Washington parents dealing with tough choices when it comes to education

Parents all across western Washington are dealing with some really tough choices right now when it comes to educating their kids. Some even debating quitting their jobs so they can help with online learning.

Holly Concini has a 1st and 3rd grader in Arlington Public Schools. While the district has been working to provide updates and resources to families, she says she is still worried that she will either have to quit her job or pay someone a minimum of $2,000 a month in tutoring or childcare to ensure her kids are getting an education. Her husband, Frank is deployed in the Navy right now, so Holly is working full time with two young kids. Her stress, like many other parents in the state, is palpable. 

“We’re panicked ... I’m panicked," she said. "Trying to navigate a plan when we don’t have one right now has been stressful. Like it has been something that has been on my mind every single day when I wake up, you know what are we gonna do? Do I need to leave my job?”

Holly says where she lives in Arlington, internet access is really hard to come by. She says while she is able to work from home, she works in the healthcare sector and takes patient calls. She says while she is doing this very important work, no one can be on any devices as she will get booted from her calls. she says the kids missed roughly 70% of their zoom meetings in the spring because of the issue and she is worried her kids are going to fall behind. 

Holly says she has reached out to the schools about getting a WiFi hot-spot. She says the district identified students who needed them but she is still waiting to find out if they are on that list. 

In Lake Stevens, meanwhile, more questions there for T.J. and Brittany Bayley. They are like a lot of families right now scrambling to figure out work, childcare and online learning. The couple has three daughters. One is going into 7th grade, one into kindergarten and their youngest is in preschool. Both parents work during the week, and T.J. had to take a 5% pay cut in his health sector job because of the pandemic. With the pay cut and both of them working, they say they will have to pay an extra $1,000 a month and they, like many families, have no idea how they are going to do it all.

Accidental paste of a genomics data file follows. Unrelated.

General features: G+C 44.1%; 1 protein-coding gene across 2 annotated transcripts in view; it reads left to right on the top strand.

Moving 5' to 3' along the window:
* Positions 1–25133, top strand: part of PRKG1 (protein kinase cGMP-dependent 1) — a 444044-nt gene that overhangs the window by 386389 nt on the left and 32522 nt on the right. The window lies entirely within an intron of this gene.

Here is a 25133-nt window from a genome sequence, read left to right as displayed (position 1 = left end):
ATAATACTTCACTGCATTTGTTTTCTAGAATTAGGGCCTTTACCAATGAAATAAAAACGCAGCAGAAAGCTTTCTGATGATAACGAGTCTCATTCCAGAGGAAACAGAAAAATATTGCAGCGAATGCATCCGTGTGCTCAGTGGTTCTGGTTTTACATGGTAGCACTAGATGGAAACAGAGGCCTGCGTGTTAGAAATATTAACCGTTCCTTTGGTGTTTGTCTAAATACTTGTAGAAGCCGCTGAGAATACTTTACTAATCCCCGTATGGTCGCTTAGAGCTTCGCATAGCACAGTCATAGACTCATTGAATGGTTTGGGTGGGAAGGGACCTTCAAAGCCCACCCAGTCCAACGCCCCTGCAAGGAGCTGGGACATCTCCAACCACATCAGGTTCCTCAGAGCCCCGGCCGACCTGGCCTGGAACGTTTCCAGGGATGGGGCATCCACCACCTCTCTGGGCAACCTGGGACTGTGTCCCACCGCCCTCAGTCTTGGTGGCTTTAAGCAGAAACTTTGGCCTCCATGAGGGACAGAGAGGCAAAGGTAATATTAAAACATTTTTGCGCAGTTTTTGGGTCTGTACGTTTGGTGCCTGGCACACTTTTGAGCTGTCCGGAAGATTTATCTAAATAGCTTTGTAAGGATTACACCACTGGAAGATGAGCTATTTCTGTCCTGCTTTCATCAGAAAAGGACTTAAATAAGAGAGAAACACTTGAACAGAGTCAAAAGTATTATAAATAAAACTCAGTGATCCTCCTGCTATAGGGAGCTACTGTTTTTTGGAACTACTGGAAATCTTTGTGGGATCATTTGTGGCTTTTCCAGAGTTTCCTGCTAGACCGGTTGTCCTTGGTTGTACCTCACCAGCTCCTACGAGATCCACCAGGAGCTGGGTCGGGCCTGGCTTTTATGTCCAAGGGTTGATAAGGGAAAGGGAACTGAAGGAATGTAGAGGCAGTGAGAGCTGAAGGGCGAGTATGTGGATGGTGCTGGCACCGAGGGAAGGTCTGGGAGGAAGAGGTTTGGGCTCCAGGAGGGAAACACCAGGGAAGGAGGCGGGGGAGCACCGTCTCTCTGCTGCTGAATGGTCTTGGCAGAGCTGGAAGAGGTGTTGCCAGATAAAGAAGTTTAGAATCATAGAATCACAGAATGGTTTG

"There's no doubt about it. It's going to be a complete nightmare for us. Trying to homeschool your kids and work full time is really hard."

Brittany says, "The thought of coming home from work and then having to do homework that I don't understand, that I have to learn through Google and ask Alexa ... at the end of the day, yeah. It makes me want to cry."

The Bayleys say they have applied for a learning program that is being held at an elementary school in the district. It is first come first serve and they are currently waiting to hear back. If they cannot get her into the program, Brittany says they will likely just keep their youngest out of preschool this year. Brittany says it is really sad because she has been looking forward to school. 

The Bayleys say they love their daughters' schools but they do hope the district will consider in-person learning after the semester.